We've Seen This Election Before, In Classic Movies

Oct 25, 2016
Originally published on October 25, 2016 6:00 pm

We keep hearing that this election is like no other, but when I watch old movies, I often hear echoes of what's going on in the campaign.

The guy who opines in A Face in the Crowd (1957), say, that in the then-new age of television, "instead of long-winded public debates, people want capsule slogans."

Though the stellar ratings for this year's presidential debates suggest that people are actually looking for a little long-windedness these days, his thoughts on sloganeering still apply nearly six decades later — the Clinton campaign's "Let's Be Stronger Together"; the Trump campaign's "Make America Great Again."

Life imitating art? Maybe vice versa. Either way, when I hear dispatches from the campaign trail, and close my eyes, what I see are scenes from classic films.

The big one is A Face in the Crowd, in which Andy Griffith plays Lonesome Rhodes, a reality TV star pre-reality TV, and it goes to his head.

"I'm not just an entertainer," he claims, "I'm an influence, a wielder of opinion, a force."

What conjured him for me was Donald Trump's oft-repeated assertion that "People love me, and you know what, I've been very successful, everybody loves me."

Now, I cast no aspersions. To paraphrase former vice presidential candidate Lloyd Bentsen, in the movies I knew Lonesome Rhodes, Lonesome Rhodes was no friend of mine, but Donald Trump is no Lonesome Rhodes.

What Trump is, is a guy who burnished his image on TV, went on to become a "force," and then found himself in trouble when a TV microphone captured him in an unguarded moment, speaking disparagingly and occasionally obscenely about women.

A microphone left on also figures in A Face in the Crowd, with the principal difference being that Rhodes is caught on mic disrespecting not just women, but everyone. He is unaware that a flipped switch has sent the bile he is spewing out to the very public he is disparaging as "a lot of trained seals."

"I toss 'em a dead fish," he goes on, "and they flap their flippers."

Needless to say, this does not go over well. But note that he is being pilloried more for human failings than for making a political mistake. For the first time in ages, my election-year thoughts are not filled with campaign satires like Wag the Dog.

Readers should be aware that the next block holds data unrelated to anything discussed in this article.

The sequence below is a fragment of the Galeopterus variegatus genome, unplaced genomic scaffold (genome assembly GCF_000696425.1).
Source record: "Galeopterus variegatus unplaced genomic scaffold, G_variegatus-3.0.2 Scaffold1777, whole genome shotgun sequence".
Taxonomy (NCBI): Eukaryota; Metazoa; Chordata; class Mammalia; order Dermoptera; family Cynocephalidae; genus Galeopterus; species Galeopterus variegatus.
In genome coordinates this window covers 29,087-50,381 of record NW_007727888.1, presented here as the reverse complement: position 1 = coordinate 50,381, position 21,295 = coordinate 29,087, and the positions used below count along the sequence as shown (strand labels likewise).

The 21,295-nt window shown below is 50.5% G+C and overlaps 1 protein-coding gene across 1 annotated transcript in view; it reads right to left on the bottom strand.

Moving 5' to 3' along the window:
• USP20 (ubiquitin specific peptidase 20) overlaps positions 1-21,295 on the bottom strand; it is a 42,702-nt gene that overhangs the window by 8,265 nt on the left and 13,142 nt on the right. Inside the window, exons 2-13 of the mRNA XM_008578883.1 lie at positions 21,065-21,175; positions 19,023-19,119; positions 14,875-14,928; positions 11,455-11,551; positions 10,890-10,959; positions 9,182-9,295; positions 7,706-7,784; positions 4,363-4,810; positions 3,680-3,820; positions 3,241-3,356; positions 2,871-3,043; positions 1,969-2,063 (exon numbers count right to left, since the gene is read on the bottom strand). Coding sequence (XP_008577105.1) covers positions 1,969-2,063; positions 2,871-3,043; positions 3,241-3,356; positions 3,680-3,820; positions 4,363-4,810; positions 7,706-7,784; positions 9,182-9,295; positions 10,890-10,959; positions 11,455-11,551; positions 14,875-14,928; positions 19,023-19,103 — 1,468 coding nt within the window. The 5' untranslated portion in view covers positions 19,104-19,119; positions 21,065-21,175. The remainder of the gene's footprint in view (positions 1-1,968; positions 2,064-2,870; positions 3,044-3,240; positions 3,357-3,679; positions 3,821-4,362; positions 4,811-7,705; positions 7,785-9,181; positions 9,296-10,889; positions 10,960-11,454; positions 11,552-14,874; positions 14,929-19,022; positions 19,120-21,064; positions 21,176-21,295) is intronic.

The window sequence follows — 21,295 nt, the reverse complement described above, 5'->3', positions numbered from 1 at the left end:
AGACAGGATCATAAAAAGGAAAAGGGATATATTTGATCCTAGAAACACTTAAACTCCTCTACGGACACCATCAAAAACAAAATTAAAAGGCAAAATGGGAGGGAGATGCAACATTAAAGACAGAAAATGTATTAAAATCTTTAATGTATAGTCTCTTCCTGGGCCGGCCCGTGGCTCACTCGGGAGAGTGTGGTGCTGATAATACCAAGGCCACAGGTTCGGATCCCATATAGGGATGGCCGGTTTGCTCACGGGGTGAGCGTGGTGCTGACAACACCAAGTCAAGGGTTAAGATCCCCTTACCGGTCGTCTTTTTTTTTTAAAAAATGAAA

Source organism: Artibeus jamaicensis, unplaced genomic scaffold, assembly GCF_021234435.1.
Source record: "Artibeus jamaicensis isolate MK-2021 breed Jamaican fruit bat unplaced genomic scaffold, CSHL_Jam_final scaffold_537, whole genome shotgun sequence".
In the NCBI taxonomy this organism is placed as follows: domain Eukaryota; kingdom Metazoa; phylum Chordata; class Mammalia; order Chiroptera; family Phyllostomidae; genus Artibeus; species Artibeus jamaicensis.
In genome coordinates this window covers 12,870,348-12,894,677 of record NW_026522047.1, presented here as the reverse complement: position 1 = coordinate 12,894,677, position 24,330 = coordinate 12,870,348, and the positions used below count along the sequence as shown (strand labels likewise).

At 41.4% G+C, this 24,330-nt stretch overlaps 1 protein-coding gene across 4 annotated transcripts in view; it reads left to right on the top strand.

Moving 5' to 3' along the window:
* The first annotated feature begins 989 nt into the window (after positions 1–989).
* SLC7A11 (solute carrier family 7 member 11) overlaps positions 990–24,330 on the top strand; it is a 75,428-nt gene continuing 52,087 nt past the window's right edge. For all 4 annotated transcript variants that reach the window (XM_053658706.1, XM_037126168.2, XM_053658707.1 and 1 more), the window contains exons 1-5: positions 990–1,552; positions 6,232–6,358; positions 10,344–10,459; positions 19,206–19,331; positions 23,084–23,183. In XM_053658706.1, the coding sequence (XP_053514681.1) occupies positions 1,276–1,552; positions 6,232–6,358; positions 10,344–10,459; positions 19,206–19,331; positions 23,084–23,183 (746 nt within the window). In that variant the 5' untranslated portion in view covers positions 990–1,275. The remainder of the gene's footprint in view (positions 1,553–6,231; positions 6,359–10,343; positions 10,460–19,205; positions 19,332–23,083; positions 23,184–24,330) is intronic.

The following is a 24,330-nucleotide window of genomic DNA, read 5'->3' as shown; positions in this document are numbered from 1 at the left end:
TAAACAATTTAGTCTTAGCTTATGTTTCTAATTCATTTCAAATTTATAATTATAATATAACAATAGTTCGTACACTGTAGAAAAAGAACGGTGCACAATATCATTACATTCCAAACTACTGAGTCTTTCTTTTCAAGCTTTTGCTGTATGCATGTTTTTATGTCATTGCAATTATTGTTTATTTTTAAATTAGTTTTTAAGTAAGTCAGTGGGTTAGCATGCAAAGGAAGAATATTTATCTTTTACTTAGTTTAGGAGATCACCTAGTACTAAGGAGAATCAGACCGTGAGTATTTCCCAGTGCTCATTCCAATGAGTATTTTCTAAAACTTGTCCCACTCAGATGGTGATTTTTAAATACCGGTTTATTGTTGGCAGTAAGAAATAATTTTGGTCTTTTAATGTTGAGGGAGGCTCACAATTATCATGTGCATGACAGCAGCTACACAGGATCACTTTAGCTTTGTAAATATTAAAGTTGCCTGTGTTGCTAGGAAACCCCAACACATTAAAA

The real campaign this year has so outstripped anything Hollywood considered believable in an election movie that you have to turn to other genres for comparisons. Still, the apolitical films dovetail pretty neatly with this campaign, or at least, with the negatives in it.

For instance, while A Face in the Crowd is a perfect film for the anti-Trump crowd, if you agree with the Republican nominee that Hillary Clinton ought to be locked up, the film to catch is The Lion in Winter, where you can see how the locking-up thing plays out.

The year is 1183, and Peter O'Toole's King Henry II is allowing Katharine Hepburn's sharp-tongued Eleanor of Aquitaine out of jail for the first time in a decade or so. It doesn't take long for the anger to well up in her so ferociously, you can understand why he locked her away.

"I could peel you like a pear," she hisses at one point, "and God himself would call it justice."

Such a nasty woman.

Hollywood's record on glass-ceiling-breakers isn't great. There's The Devil Wears Prada, of course, and more recently the Hunger Games movies, but for decades, Hollywood insisted women be mostly decorative, not powerful.

There was always one exception: Queens were allowed to be as strong as any man. Think Elizabeth I, played by everyone from Bette Davis in The Virgin Queen to Judi Dench in Shakespeare in Love, where she startled a theater audience by pronouncing Gwyneth Paltrow's "illusion" as a woman playing a man playing a woman "remarkable." Then she notes that she knows "something about a woman playing a man's role. Yes, by God, I do know about that."